The school tax rate, which is included on the tax bills mailed out this month, is $2.8559 per $1,000; other rates per $1,000 of assessed valuation are: the fire district, $.2612; the county, $.2104; the library, $.1576 and the New York State MTA tax, $.0072.

In other business at its work session, the board:

• Agreed to seek new bids for re-shingling the Legion Hall-Youth Center roof because, according to Councilman Peter Reich, the existing roof does not include tongue-in-groove yellow pine sheathing, as expected; it is cedar shingling on lathes. As a result, the job will require a foundation of half-inch plywood that was not included in the original bid specifications. The job had been awarded to R. W. Mulligan Co., whose bid in response to the original specifications was $28,200.

• Agreed to vote at its December 29 meeting on a year-old proposal to allow paved driveways in the Near Shore Overlay Protection District if certain requirements are met, including with some exceptions an engineered drainage plan that directs runoff into the aquifer. No one spoke against the proposal at a public hearing at the board’s December 2 meeting.

• Heard a resident request that the town establish a dog park with fencing to be donated by users. Board members noted that a petition for a dog park was submitted last year. They expressed interest in exploring the idea.

10/26/11 10:47pm

For some reason — perhaps the bad economy — more people have asked me to explain how the budget process works this year than in my previous seven years as your town councilman combined. I would like to offer a simple overview of how it is supposed to work.

1. In late summer or early fall, the supervisor is supposed to provide worksheets to all the department heads to include information such as the year-to-date amounts in their accounts and previous year(s) budget amounts. They fill in estimates for each of their budget lines for the upcoming year and return the worksheet to the supervisor by the date requested. The amount requested is supposed to appear in the budget column entitled “Requested Budget” with no modifications. That did not happen this year. Many “Requested Budget” lines in the presented budget were not what the department heads said they had asked for. Some were higher, others lower and others simply left blank.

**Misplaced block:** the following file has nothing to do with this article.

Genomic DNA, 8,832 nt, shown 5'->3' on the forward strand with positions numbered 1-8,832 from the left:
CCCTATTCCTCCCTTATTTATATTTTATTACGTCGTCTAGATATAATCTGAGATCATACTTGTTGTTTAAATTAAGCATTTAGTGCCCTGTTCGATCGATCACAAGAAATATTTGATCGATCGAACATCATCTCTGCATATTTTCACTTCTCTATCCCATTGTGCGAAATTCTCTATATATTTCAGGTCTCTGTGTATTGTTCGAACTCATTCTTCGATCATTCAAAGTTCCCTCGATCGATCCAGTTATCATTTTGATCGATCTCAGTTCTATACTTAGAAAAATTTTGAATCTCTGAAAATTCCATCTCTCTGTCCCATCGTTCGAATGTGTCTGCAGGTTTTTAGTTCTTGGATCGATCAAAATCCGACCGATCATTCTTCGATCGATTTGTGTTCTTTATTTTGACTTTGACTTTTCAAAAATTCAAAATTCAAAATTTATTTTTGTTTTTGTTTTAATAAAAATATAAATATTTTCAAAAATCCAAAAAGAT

2. Once the worksheets are returned to the supervisor, he or she usually schedules meetings with the larger department heads to review their requests. For some reason, some departments, such as the Building Department and ZBA, did not meet with the supervisor during this year’s budget review.

3. At this point, the supervisor has full discretion to modify any numbers up or down based on his meetings with the department heads or simply of his own accord. Once he has made those modifications, they are entered into the column called “Preliminary Budget” (aka “Supervisor’s Budget” or “Tentative Budget”).

4. This version is then turned in to the Town Clerk’s office, where it is recorded, copied and presented to the Town Board and public for review. At this point, it is entirely the supervisor’s budget, as he has the final say on all the numbers in the “Preliminary Budget” column.

5. Once presented to the Town Board, we (the board and supervisor) initiate our review of it in our open session budget meetings. We call in the various department heads to discuss their expenditure and revenue requests for the upcoming year. We also review their year-to-date numbers to see how adequate the prior year’s figures were. We pore over every single line item several times. When in disagreement on a number, we confer until we arrive at a consensus.

6. After numerous such meetings and board revisions, the draft is once again submitted to the Town Clerk and presented as the “Preliminary Budget,” but it is often referred to as the “Town Board budget” since it comprises input from all five members. This is the budget that is advertised for public hearing.